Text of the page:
3. This order applies in terms to the order of the District Munsif dated the 1st October, 1941. I. A. No. 474 of 1941 was an application for an order to set aside the dismissal of the suit, and the order passed on 1st October, 1941, rejecting this application for default is certainly an order rejecting the application for an order to set aside the dismissal of a suit. Apparently there is no reason to confine the order passed on an application under Order 9, Rule 9 to one passed on the merits. Whether that application was dismissed on the merits or for default, it is nevertheless an order rejecting an application for an order to set aside the dismissal of a suit. The wording of Order 43, Rule 1 (c) is in support of an appeal being entertained under that clause. The District Judge referred to the decision in Bajit Lal Pathak v. Mahardjadhiraj Sir Rameshwar Singh Bahadur I.L.R.(1928) Pat. 333. That decision held that an order dismissing a petition under Order 9, Rule 9 for default was not appealable. As no case of any other High Court in point was brought to the notice of the District Judge, he considered that he ought to follow that decision and he accordingly rejected the appeal. In this Court, the correctness of the above decision of the Patna High Court is challenged. The respondents do not appeal and, as I thought that some one should represent the case of the respondents, I requested Mr. Kalyanasundaram to argue the matter as amicus curiae. He was good enough to do so and has brought to my notice various decisions of the other High Courts which bear on the question.

4. There is a direct decision of the Allahabad High Court on the question whether an order dismissing for default an application under Order 9, Rule 9 is appealable under Order 43, Rule 1 (c), in Uma Datt v. Mt. Zakia Bibi : AIR1936All737 . It is unfortunate that this decision was not brought to the notice of the lower appellate Court. The learned Judges, Harries and Bajpai, JJ., held that an appeal does lie. They pointed out that there is no reason to restrict an order under Order 9, Rule 9 to one passed on the merits. They referred to the decision of the Patna High Court in Mufti Reazuddin v. Lala Maheshanand I.L.R.(1928) Pat. 533 which dealt with an order passed under Order 9, Rule 13. In that case, the suit had been decreed ex parte; an application to set aside the decree ex parte was dismissed for default; an appeal was filed against that order; and the question was whether an appeal lay. The learned Judges held that an appeal lay under Order 43, Rule 1 (d) and pointed out that there was no reason to restrict an appealable order to one passed on the merits. One of the learned Judges made a reference to the earlier decision of that Court in Bajit Lal Pathak v. Maharajadhiraj Sir Rameshwar Singh Bahadur I.L.R.(1928) Pat. 333 on which the lower appellate Court relied in this case and said that he did not agree with that decision. Had the attention of the District Judge been drawn to this later decision of the Patna High Court and to the decision of the Allahabad High Court just referred to, the decision of the lower appellate Court might well have been otherwise. In addition to the decision in Mufti Reazuddin v. Lala Maheshanand I.L.R.(1928) Pat. 533 there is an earlier decision of that Court in Mussamat Bodhia v. Ram Chandra Marwari I.L.R.(1927) Pat. 474 which also held that, where an application to set aside an ex parte decree had been dismissed for default under Order 9, Rule 13, an appeal lay under the provisions of Order 43, Rule 1 (d). The learned Judges referred to and followed the decision of the Calcutta High Court to that effect in Kumud Kumar Bose v. Hari Mohan Samaddar (1916) Cri.L.J. 628 where Mookerjee and Newbould, JJ., pointed out that it was immaterial that the application to set aside the ex parte decree had been dismissed, not on the merits, but for default. The same view was taken by the Calcutta High Court in a later decision in Ansarali v. Bhim Sankar Datta Tewari I.L.R.(1929) Cal. 969 where an application under Order 21, Rules 90 and 92 had been dismissed for default and the question was whether an appeal lay under Order 43, Rule 1 (j). The wording of Clauses (c), (d) and (j) of and (j) of Rule 1 of Order 43 is similar and the decisions under the clauses apply. The case falls under Clause (c) of Rule 1 of Order 43.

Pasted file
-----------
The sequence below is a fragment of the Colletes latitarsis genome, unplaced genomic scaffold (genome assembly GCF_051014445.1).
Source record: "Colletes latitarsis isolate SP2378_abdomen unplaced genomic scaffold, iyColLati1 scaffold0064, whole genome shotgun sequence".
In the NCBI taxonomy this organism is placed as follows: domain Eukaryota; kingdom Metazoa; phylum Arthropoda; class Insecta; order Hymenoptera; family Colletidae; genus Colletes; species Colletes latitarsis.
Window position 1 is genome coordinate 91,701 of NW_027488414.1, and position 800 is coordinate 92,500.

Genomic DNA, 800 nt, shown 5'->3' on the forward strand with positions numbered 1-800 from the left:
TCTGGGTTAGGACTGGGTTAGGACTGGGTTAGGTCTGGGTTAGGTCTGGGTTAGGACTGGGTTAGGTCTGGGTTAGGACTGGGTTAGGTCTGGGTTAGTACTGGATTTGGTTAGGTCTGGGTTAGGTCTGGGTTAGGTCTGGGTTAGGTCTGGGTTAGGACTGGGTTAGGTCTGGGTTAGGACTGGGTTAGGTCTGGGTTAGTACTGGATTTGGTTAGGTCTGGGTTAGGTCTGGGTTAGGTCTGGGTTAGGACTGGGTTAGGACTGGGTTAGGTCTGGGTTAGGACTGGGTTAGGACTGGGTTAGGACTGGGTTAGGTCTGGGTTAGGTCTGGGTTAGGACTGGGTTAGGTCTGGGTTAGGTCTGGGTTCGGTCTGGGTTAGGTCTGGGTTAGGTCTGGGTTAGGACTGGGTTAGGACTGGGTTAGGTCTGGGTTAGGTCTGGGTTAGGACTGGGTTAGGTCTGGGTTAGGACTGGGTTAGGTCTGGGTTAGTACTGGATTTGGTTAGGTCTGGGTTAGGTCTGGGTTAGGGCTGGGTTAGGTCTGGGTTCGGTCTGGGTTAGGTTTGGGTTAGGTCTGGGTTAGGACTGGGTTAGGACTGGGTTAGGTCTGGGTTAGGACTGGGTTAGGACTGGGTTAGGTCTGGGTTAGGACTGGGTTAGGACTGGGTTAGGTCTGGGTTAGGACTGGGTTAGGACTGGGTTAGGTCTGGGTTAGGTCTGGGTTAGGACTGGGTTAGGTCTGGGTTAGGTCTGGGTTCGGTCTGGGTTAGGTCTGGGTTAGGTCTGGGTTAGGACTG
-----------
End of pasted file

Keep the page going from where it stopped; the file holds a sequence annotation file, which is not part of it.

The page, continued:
5. I hold that an appeal lay to the lower appellate Court and that the order of the District Judge holding that no appeal lay is erroneous. I set aside the order of the District Judge and remand the appeal for disposal according to law. The costs of this revision will be provided for in the appeal.

6. I am indebted to Mr. Kalyanasundaram far having brought to my notice the decisions referred to above, and he is quite right in having done so, though the decisions are really against the respondents.